In the course of the adventure setting, the characters are hired to hunt down a pesky netrunner who is making their anonymous employer unhappy. Little do they realize that the hacker is the infamous (and already “dead”) Rache Bartmoss. Regardless of what they do, their employer pinpoints the apartment with an orbital mass-driver and vaporizes it.
Set in 2024, the second part of the Firestorm series sees Arasaka mobilize the Japanese Defense Force to take on Militech and the American military in a series of “proxy conflicts” (the phase dubbed the “Hot War”).
Waves of cyberviruses corrupt databases worldwide, leaving the isolated Arasaka Towers arcology in Night City the last viable data storage mainframe in the world.
Militech gathers together the surviving meta-characters and a Special Forces team played by the player characters into a “super team”. Their job: to take out Arasaka’s Night City arcology with a tactical nuke to deny its assets to Arasaka.
Then they find out that Alt Cunningham, who was captured by Arasaka earlier, is trapped inside the mainframe. Of course, Johnny won’t let Alt die a second time, so the team tries to break her out.
The end result is that the meta-characters go out in a blaze of glory. Johnny Silverhand dies at the hands of Arasaka’s cyborg assassin Adam Smasher in order to buy Spider Murphy enough time to break Alt into a series of datapackets and downloads her into the Net. Morgan Blackhand then takes on Adam Smasher atop Arasaka Towers while the rest of the team gets extracted out. The outcome of the duel is greatly disputed because the low-yield tactical nuke the team deployed sets off the 2-kiloton “self destruct” bomb Arasaka had placed in its data core. This destroyed much of downtown Night City and contaminated the ruins and anything downwind of it with lethal fallout.
The long-awaited third volume, Aftershock promised to tie all the loose ends together and herald the end of the old Cyberpunk 2020 (or “Cyberpunk V.2”) game world and usher in the beginning of the new Cyberpunk 2030 (or “Cyberpunk V.3”) game world. It was later cancelled and its material was folded into the Cyberpunk 203X rules book.
Cybergeneration takes place in an alternate future of the core Cyberpunk 2020 timeline, where a nanotech virus epidemic has resulted in a subgroup of teenagers with unusual, superhuman skills. It began as a supplement that still required the Cyberpunk 2020 rulebook, but the second edition became a standalone game.
Ever since the 1998 release of the Cyberpunk 2020 sourcebook Firestorm: Shockwave, fans of the game had been waiting for a third edition of the Cyberpunk game, known as Cyberpunk 203X. Over the years, the entire project had at times been discounted as vaporware, its delays due to other projects and Pondsmith’s involvement in the development of The Matrix Online.
The game was released first in PDF form on December 17, 2005 and as a conventional book on January 15, 2006.
The setting has been heavily updated from its last event book series, Firestorm, which covered the opening of the Fourth Corporate War. The aftermath of the Fourth Corporate War has resulted in widespread corruption of the Net and major losses of hardcopied data, to the point that all data is intangible and recent recorded history is in doubt. An example that pops up in Pondsmith’s demos at conventions, releases on the Internet, and in the finished game is that history has become so corrupted that many people in the world now believe Richard Nixon, instead of resigning over Watergate, committed suicide on camera and that memes such as the moon landing being hoaxed become prevalent.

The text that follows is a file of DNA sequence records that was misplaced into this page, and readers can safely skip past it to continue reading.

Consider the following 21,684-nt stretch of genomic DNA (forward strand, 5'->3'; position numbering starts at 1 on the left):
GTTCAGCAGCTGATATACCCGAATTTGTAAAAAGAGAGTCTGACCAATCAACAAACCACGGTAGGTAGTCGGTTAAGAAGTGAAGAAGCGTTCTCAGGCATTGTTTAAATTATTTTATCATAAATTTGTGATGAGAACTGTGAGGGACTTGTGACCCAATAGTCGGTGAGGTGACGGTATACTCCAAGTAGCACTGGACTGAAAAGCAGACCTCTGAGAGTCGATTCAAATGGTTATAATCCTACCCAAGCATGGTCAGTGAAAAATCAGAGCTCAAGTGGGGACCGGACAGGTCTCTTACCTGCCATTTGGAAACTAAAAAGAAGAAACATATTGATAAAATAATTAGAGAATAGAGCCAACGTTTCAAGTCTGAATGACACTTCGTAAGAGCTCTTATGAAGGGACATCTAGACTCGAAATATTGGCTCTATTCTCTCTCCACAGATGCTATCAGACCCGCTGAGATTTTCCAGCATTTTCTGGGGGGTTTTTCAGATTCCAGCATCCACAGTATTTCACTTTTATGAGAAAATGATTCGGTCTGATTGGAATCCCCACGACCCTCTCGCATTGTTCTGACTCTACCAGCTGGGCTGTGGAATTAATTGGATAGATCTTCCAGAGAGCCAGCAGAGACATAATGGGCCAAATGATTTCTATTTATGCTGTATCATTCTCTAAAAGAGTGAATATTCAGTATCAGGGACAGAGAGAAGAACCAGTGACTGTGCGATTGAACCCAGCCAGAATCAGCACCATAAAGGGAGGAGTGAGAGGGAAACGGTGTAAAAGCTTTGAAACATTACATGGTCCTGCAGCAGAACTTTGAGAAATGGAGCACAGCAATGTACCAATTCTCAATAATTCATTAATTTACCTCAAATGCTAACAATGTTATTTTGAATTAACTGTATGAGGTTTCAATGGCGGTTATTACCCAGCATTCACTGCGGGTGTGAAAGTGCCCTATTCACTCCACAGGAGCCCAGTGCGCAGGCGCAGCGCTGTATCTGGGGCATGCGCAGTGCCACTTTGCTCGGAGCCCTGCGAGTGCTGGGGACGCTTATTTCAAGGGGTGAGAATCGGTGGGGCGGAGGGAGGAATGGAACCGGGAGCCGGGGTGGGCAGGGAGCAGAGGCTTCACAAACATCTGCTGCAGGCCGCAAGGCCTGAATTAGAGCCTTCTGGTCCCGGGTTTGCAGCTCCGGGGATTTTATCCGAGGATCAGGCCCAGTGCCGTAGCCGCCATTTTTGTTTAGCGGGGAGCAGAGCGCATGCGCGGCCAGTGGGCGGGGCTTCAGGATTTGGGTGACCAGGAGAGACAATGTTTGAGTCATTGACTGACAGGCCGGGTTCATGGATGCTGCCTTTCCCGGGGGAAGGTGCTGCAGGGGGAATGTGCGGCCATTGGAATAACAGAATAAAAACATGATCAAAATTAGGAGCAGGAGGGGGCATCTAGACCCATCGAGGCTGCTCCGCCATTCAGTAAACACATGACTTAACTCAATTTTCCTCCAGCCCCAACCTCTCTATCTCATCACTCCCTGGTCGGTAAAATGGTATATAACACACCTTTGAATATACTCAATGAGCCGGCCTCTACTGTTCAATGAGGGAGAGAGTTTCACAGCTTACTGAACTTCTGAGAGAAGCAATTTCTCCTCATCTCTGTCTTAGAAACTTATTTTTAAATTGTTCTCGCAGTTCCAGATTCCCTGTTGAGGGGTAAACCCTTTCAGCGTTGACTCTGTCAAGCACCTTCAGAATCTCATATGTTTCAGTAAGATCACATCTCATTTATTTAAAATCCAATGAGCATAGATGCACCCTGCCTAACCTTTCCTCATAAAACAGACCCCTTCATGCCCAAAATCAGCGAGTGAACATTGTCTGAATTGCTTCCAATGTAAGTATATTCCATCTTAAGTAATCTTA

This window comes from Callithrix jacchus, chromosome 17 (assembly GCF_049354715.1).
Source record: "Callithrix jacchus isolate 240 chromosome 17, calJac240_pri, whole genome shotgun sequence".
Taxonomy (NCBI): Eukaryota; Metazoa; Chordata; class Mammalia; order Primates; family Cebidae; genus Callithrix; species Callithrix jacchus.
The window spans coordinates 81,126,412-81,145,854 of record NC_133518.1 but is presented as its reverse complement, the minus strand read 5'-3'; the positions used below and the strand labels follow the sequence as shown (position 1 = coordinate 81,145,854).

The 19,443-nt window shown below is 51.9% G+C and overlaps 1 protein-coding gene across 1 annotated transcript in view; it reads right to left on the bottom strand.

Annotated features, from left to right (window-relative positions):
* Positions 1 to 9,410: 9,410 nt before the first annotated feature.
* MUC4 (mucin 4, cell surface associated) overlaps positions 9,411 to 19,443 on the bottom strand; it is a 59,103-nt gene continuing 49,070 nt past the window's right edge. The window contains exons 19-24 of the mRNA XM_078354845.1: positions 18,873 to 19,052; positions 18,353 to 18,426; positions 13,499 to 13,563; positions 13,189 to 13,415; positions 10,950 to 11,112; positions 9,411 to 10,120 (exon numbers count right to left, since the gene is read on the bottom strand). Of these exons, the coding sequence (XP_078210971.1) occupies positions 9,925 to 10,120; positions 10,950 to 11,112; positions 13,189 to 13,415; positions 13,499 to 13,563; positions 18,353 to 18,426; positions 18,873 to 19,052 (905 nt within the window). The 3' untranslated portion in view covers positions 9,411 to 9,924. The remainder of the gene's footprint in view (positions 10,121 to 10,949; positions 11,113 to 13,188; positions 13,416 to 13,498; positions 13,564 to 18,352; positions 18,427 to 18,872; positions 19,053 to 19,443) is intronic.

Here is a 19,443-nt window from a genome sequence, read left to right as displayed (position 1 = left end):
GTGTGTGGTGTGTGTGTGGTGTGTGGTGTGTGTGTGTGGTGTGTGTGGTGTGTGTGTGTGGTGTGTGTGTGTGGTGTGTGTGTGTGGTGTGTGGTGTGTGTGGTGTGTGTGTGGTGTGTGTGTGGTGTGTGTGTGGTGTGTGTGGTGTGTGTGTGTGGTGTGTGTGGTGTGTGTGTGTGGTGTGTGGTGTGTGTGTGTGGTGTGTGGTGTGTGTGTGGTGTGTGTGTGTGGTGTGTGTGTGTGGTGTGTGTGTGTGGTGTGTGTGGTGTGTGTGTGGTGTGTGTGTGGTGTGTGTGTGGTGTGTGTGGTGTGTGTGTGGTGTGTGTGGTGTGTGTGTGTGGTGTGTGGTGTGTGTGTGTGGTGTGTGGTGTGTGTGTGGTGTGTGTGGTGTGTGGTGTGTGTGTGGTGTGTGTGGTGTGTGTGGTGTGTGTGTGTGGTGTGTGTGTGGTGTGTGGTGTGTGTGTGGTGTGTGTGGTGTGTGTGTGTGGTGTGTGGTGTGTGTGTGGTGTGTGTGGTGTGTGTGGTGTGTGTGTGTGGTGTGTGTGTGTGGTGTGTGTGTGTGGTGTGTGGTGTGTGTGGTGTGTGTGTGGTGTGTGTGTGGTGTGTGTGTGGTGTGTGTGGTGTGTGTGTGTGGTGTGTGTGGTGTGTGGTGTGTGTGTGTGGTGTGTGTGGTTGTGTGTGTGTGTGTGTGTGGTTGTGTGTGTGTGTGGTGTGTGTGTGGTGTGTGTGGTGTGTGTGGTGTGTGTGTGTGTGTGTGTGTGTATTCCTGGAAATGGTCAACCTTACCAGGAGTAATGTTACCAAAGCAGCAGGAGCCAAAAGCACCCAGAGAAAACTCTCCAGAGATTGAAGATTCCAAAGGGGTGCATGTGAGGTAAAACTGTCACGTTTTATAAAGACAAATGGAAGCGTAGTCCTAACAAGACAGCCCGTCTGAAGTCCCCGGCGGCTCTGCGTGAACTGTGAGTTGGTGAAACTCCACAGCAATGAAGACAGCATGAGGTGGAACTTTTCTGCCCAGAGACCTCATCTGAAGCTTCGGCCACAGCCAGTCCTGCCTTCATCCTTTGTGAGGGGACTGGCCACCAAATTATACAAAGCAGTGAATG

The war has also led to the collapse of nations, the world economy, and many of the staple megacorporations. This civil upheaval leads to the rise of the “altcults”, alternative cultures similar in vein to the “phyles” from Neal Stephenson’s The Diamond Age. In fact, Cyberpunk V.3 has more to do with the new postcyberpunk literary movement and transhumanism than with the Gibson-Sterling mirrorshades movement.
In addition to rules changes to the Fuzion system and background, Cyberpunk V.3 also uses concepts taken from Pondsmith’s experience at Microsoft with computer and video games as well as corporate culture, such as a simpler character generation system using templates, web-based active content URL links for updates, and making groups, organizations, and corporations their own “characters”.
In addition, there is also the Fallen Angels, space-bound scavengers, the Ghosts, people who have uploaded their minds, and the Neo-Corps, the surviving corporations of the Cyberpunk 2020 world that are now organized in the form of organized crime syndicates. However, the six listed above are the only ones that have been mentioned in deep detail.
Two Cyberpunk 2020 novels have been published, both written by Stephen Billias:
Two different, independent collectible card games have been licensed and produced based on the Cyberpunk setting. The first, called Netrunner, was designed by Richard Garfield, and released by Wizards of the Coast in 1996 (the game has since been re-released as Android:_Netrunner but is no longer associated with the fictional Cyberpunk universe). The second was called Cyberpunk CCG, released in 2003, designed by Peter Wacks and published by Social Games.
Cyberpunk was ranked 10th in the 1996 reader poll of Arcane magazine to determine the 50 most popular roleplaying games of all time. The UK magazine’s editor Paul Pettengale commented: “Cyberpunk was the first of the ‘straight’ cyberpunk RPGs, and is still the best. The difference between cyberpunk and other sci-fi is a matter of style and attitude. Everything about the Cyberpunk game, from the background to the rules system, is designed to create this vital atmosphere. Cyberpunk is set in an unforgiving world where betrayal and double-crosses are common, trust is hard to find and paranoia is a useful survival trait.”